• "Nailing Down and Tying Up: Lessons in Intertextual Impossibility from the Martyrdom of Polycarp,” Vigiliae Christianae 67:2 (2013): 117-136.
  • “Christly Possession and Weakened Bodies: A Reconsideration of the Function of Paul's Thorn in the Flesh (2 Cor. 12:7-10),” Journal of Religion Disability and Health 16:4 (2012): 319-333.
  • “The Discourse of Voluntary Martyrdom: Ancient and Modern,” Church History 81:3 (2012): 531-551.
  • Co-Authopred with Jeffrey Stackert “The Devastation of Darkness: Disability in Exodus 10:21-23, 27, and the Intensification of the Plagues,” Journal of Religion 92:3 (2012): 362-372.
  • Co-authored with Joel S. Baden. “1 Thess 4:13-18 in Rabbinic Perspective,” New Testament Studies 58 (2012): 1-16.
  • “Blurred Vision and Ethical Confusion: The Rhetorical Function of Matt 6:22-23,” Catholic Biblical Quarterly 73:4 (2011): 757-76.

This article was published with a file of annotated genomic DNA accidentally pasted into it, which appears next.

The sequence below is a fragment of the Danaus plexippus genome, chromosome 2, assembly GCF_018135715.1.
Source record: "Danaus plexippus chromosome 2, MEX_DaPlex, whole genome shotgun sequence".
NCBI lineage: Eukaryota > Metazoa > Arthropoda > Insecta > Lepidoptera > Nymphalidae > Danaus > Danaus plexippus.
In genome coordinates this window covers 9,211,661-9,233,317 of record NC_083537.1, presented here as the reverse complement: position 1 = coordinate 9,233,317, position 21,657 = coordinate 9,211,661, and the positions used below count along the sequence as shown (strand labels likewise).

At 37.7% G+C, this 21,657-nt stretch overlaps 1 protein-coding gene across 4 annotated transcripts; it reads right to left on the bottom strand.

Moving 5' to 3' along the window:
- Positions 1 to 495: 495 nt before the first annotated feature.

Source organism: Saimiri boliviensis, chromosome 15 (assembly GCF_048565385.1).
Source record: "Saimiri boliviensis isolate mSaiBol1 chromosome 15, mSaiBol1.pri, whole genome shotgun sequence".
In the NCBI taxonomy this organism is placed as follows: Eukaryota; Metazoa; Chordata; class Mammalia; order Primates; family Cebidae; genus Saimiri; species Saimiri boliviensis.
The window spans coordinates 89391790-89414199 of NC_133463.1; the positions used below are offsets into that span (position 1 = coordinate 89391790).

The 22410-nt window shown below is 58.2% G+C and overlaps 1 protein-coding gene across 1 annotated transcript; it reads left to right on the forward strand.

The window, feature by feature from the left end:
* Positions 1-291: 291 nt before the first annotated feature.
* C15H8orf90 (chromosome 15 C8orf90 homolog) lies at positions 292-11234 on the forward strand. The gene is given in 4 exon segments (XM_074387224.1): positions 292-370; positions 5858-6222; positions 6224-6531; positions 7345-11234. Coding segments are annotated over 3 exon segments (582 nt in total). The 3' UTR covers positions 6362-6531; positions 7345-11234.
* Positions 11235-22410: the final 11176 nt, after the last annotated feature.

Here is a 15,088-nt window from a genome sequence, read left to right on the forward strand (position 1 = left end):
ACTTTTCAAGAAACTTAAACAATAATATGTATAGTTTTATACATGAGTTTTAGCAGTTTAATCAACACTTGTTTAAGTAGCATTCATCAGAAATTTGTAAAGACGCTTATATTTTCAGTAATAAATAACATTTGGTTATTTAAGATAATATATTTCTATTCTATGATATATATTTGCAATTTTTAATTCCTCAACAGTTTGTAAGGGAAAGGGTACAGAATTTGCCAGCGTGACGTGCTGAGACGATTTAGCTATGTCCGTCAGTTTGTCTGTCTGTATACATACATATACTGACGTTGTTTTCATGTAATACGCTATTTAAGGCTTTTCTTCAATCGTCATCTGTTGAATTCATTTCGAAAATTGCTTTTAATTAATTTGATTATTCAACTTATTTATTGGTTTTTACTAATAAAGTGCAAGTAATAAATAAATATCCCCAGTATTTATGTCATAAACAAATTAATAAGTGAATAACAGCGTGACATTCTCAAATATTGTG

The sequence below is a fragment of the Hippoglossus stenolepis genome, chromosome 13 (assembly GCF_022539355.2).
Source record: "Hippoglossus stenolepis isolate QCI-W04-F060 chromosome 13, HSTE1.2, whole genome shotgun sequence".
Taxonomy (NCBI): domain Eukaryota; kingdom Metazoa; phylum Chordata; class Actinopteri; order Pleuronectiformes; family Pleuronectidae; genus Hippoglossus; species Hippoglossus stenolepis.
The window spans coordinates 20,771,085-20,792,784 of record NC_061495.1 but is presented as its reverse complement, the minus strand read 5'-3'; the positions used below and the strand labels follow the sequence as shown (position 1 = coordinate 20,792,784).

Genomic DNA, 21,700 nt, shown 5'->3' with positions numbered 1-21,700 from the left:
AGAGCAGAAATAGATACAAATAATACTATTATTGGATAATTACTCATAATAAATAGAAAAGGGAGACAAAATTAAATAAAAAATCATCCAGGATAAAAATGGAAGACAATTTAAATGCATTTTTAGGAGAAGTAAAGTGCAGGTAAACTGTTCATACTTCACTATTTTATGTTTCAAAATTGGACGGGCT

• Co-authored with Joel S. Baden. “The Origin and Interpretation of sara ‘at in Leviticus 13-14,” Journal of Biblical Literature 130:4 (2011): 643-661.
  • “Heavenly Healing: Eschatological Cleansing and the Resurrection of the Dead in the Early Church,” Journal of the American Academy of Religion 79:3 (2011) 1-27.
  • “The Man with the Flow of Power: Porous Bodies in Mark 5:25-34,” Journal of Biblical Literature 129:3 (2010): 507-519.
  • “On the Dating of Polycarp: Rethinking the Place of the Martyrdom of Polycarp in the History of Christianity,” Early Christianity 1:4 (2010): 539-574.
  • “The Transfiguration: An Exercise in Markan Accommodation,” Biblical Interpretation 12:4(2004): 69-89.

See also[edit]

References[edit]

  1. ^ "Candida R. Moss (biographical information)". University of Notre Dame Department of Theology. Archived from the original on 19 July 2017. Retrieved 2 October 2013.
  2. ^ Moss, Candida (23 April 2022). "I'm a Vaccinated Transplant Patient. I don't have antibodies. Now what?". New York Times. No. May 23, 2021.